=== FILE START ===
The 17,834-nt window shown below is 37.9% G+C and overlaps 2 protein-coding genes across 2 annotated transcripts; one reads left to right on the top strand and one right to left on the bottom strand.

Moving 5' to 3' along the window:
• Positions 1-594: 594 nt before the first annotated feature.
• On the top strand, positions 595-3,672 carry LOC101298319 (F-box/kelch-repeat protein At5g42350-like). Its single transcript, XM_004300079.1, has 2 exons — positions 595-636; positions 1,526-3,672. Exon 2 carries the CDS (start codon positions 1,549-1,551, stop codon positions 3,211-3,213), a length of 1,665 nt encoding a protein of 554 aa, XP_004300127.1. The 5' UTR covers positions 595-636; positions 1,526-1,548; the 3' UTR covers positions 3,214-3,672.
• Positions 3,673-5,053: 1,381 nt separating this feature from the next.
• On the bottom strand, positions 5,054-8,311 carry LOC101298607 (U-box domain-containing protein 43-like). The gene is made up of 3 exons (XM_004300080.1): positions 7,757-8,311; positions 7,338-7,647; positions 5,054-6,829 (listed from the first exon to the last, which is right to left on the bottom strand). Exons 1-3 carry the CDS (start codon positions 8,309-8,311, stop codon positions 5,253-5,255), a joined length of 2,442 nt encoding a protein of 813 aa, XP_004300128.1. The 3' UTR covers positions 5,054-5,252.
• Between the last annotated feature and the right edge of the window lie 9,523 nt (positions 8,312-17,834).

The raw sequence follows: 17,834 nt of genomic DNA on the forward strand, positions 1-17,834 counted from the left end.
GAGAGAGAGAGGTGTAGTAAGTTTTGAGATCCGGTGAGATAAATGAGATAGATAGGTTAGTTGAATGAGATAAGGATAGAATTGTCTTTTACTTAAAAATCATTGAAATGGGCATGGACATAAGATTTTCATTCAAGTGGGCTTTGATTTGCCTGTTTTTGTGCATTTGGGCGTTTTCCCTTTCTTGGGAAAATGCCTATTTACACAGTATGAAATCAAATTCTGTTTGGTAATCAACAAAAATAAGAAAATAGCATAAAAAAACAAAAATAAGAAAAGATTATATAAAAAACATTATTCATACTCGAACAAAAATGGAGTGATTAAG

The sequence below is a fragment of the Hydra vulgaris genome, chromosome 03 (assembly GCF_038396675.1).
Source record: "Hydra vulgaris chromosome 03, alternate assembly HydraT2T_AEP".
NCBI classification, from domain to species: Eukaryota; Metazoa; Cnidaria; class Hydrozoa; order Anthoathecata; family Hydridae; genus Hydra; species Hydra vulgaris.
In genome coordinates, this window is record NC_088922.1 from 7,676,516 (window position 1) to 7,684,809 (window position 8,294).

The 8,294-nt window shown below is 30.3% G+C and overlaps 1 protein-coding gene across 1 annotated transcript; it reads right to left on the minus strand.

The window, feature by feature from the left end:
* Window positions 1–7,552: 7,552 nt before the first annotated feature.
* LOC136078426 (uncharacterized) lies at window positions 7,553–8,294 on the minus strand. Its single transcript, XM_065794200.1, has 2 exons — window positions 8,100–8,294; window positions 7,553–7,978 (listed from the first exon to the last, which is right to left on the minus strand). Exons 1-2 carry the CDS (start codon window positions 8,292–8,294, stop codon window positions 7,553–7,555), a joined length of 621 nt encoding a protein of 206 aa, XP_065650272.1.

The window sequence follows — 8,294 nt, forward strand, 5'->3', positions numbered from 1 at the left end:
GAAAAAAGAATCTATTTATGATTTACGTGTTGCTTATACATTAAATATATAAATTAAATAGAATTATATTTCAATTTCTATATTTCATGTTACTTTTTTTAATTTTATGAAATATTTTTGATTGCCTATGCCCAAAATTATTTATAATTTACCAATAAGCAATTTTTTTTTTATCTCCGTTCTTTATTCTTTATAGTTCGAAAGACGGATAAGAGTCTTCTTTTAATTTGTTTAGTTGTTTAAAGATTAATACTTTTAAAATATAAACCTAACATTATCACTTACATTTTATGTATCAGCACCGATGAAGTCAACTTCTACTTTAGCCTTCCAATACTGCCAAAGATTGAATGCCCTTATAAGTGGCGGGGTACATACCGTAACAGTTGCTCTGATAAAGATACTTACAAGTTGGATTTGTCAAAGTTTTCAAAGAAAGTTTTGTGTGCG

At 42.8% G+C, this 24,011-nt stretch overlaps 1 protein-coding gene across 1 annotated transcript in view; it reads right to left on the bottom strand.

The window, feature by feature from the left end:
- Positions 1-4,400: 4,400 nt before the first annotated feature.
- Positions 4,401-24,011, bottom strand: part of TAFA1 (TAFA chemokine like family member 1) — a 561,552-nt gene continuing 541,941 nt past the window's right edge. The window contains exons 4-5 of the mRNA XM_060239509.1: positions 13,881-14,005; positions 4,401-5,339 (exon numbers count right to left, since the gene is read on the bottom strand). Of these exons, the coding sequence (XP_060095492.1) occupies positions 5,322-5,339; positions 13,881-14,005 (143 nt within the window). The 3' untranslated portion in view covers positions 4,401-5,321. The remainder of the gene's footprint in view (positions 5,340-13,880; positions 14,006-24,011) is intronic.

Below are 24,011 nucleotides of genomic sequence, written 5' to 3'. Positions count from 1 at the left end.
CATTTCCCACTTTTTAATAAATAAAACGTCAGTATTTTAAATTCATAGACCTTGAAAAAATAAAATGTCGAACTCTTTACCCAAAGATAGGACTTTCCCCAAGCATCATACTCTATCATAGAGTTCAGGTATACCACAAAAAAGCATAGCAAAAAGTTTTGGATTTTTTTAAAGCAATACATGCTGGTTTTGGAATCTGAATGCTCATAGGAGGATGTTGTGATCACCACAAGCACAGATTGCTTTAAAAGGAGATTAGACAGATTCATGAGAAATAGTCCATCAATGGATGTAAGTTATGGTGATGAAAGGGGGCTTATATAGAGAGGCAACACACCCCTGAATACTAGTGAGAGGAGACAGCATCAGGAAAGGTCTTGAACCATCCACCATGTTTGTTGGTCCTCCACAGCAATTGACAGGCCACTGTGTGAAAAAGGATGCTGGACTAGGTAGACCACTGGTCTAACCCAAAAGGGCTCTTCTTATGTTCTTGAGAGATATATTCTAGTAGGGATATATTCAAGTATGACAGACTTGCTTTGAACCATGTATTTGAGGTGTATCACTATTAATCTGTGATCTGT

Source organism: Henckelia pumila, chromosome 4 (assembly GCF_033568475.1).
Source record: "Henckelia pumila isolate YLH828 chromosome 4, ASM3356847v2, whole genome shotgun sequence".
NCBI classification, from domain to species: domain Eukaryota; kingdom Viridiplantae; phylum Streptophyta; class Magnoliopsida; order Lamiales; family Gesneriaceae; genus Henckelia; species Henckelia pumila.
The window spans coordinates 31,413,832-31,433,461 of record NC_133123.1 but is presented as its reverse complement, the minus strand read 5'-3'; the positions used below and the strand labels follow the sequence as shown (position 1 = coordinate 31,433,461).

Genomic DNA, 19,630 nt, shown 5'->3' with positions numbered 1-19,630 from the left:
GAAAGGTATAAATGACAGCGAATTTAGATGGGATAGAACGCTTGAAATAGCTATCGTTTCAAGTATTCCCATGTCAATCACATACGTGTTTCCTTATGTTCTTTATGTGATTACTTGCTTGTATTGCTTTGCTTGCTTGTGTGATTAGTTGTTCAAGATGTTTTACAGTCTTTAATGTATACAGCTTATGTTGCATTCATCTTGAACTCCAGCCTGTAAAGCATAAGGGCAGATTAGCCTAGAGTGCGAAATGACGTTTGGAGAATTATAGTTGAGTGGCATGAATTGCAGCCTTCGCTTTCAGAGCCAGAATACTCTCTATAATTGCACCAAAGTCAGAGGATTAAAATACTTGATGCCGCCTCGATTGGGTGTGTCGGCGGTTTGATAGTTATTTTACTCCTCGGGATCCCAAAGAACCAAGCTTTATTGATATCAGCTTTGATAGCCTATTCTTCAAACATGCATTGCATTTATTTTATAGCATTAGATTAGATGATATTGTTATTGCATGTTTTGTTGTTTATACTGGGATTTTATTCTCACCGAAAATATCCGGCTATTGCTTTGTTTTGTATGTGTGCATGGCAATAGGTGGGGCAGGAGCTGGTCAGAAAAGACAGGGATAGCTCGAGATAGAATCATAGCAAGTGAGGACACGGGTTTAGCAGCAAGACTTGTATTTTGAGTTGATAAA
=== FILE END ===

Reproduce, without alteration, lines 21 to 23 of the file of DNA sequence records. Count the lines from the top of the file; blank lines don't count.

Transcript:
The window, feature by feature from the left end:
- Positions 1-4,400: 4,400 nt before the first annotated feature.
- Positions 4,401-24,011, bottom strand: part of TAFA1 (TAFA chemokine like family member 1) — a 561,552-nt gene continuing 541,941 nt past the window's right edge. The window contains exons 4-5 of the mRNA XM_060239509.1: positions 13,881-14,005; positions 4,401-5,339 (exon numbers count right to left, since the gene is read on the bottom strand). Of these exons, the coding sequence (XP_060095492.1) occupies positions 5,322-5,339; positions 13,881-14,005 (143 nt within the window). The 3' untranslated portion in view covers positions 4,401-5,321. The remainder of the gene's footprint in view (positions 5,340-13,880; positions 14,006-24,011) is intronic.